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GitHub updates text editing for the modern era

GitHub updates text editing for the modern era

The GitHub online repository has a text editor designed to replace the venerable but decades-old Emacs and Vi

To promote its new Atom text editor, GitHub put together a fanciful promotional video that portrayed Atom as a legacy computing console

To promote its new Atom text editor, GitHub put together a fanciful promotional video that portrayed Atom as a legacy computing console

Plotting to lure developers away from their much-loved but decades-old Emacs and Vi text editors, online code repository GitHub has officially launched Atom, touting it as the text editor for the modern era.

"We're not just trying to build a product. The goal is to build a community around Atom," said Ben Ogle, a GitHub developer who is one of the core contributors to Atom.

In public development for over a year, Atom 1.0 has a stable API (application programming interface), allowing outside developers to build additional packages for the software without worrying whether the API calls will change in a future edition.

"They can build on this API," Ogle said. "Version 1.0 is the foundation for the future."

Even before its official 1.0 release, Atom had been generating a lot of external interest. Earlier this week, Facebook released its own customized version, called Nuclide. Nuclide was designed for developing in languages and libraries created by Facebook, such as Flow, React, and Hack, as well as for languages heavily used by Facebook, such as PHP and JavaScript.

Most of Atom's early users have been using it to code in Web development languages such as JavaScript, Ruby and Python, Ogle said. It is also serving as a platform for a range of niche languages, such as Google's Go and Microsoft's TypeScript.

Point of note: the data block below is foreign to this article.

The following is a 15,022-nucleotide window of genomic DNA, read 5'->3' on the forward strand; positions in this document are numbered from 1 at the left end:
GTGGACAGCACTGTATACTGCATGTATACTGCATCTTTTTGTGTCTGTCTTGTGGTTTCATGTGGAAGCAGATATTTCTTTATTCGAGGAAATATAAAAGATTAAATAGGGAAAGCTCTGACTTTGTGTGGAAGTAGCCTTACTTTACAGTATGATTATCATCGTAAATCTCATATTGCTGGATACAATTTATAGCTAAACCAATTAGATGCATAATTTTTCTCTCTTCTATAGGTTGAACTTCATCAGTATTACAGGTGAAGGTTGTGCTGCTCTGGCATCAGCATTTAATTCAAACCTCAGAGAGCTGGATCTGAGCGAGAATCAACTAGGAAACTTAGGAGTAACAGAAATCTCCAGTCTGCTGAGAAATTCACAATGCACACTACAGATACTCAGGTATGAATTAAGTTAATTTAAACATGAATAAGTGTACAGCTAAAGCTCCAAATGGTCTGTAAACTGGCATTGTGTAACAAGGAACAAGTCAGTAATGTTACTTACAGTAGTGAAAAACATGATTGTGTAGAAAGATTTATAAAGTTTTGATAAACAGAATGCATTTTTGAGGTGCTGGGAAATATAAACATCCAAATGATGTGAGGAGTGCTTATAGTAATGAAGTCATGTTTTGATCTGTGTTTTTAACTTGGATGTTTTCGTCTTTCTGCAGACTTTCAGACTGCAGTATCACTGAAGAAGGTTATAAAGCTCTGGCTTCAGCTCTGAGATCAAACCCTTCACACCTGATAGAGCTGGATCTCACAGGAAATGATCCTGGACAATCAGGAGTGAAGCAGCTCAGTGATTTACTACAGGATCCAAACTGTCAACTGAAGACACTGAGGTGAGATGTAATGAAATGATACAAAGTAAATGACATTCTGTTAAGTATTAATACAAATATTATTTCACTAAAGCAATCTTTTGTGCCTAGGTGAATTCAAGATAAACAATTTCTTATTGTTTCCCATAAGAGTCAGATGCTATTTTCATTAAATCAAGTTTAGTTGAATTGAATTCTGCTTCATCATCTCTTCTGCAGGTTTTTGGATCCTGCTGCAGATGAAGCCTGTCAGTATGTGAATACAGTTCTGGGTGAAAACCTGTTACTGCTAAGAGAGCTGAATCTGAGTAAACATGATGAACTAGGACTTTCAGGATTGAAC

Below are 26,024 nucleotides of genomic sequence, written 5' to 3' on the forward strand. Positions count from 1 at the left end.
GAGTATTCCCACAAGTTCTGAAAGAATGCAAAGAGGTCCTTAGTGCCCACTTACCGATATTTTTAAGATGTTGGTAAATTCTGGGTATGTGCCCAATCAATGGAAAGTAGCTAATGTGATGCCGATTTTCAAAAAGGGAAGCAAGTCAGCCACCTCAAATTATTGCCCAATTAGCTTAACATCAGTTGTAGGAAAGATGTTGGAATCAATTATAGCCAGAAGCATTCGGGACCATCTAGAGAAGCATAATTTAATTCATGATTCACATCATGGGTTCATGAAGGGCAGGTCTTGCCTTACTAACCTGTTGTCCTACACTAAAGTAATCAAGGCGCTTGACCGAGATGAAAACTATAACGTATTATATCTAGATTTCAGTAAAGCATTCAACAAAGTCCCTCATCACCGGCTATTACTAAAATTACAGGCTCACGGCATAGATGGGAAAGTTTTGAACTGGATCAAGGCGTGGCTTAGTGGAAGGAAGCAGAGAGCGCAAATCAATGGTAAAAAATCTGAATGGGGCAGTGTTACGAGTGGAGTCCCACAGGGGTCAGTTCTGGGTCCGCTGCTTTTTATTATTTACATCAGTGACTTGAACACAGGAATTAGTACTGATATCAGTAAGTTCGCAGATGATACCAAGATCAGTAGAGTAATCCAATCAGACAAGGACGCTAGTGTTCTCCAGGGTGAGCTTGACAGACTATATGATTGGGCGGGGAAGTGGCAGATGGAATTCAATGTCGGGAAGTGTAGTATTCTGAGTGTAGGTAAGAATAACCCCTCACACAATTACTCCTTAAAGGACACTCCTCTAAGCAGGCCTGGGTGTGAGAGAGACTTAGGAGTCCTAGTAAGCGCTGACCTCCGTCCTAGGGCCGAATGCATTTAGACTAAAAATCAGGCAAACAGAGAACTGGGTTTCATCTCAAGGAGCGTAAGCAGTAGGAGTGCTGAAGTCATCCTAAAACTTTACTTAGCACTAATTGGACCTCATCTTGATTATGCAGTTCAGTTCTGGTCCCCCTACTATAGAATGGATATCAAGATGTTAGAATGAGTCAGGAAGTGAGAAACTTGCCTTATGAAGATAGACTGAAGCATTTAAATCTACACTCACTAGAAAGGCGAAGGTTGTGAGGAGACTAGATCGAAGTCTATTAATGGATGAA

Since the beta launch a year ago, the editor has gotten a number of new features, such as support for resizable windows and the ability to work with multiple folders, Ogle said. Performance improvements were also made to make it run more quickly. Third-party packages can now communicate with one another.

Many developers have long eschewed full-featured IDEs (integrated development environments) such as Eclipse and Visual Studio in favor of smaller and more customizable text editors.

The two most widely used command-line text editors, Emacs and Vi, have been available for decades. As a result, outside contributors have added a lot of functionality to them, making them useful for composing programs, scripts and other text-based projects.

Like Emacs and Vi, Atom is open source and can be extended to fit specific programming languages. It can also be customized to the programmer's tastes. "Your dream editor is probably different than my dream editor. You can mold Atom into anything you want," Ogle said.

Unlike Emacs, Atom does not require knowledge of the relatively obscure Lisp programming language to augment it with new capabilities. Instead, Atom can be customized through the use of JSON (JavaScript Object Notation) and regular expressions, both of which are far more familiar to the developer community.

The development team kept the core Atom package as slim as possible, shifting much of the functionality to stand-alone add-on packages that can be easily installed through the use of a package manager. Atom is built on a framework that utilizes the Google Chromium shell.

Joab Jackson covers enterprise software and general technology breaking news for The IDG News Service. Follow Joab on Twitter at @Joab_Jackson. Joab's e-mail address is Joab_Jackson@idg.com

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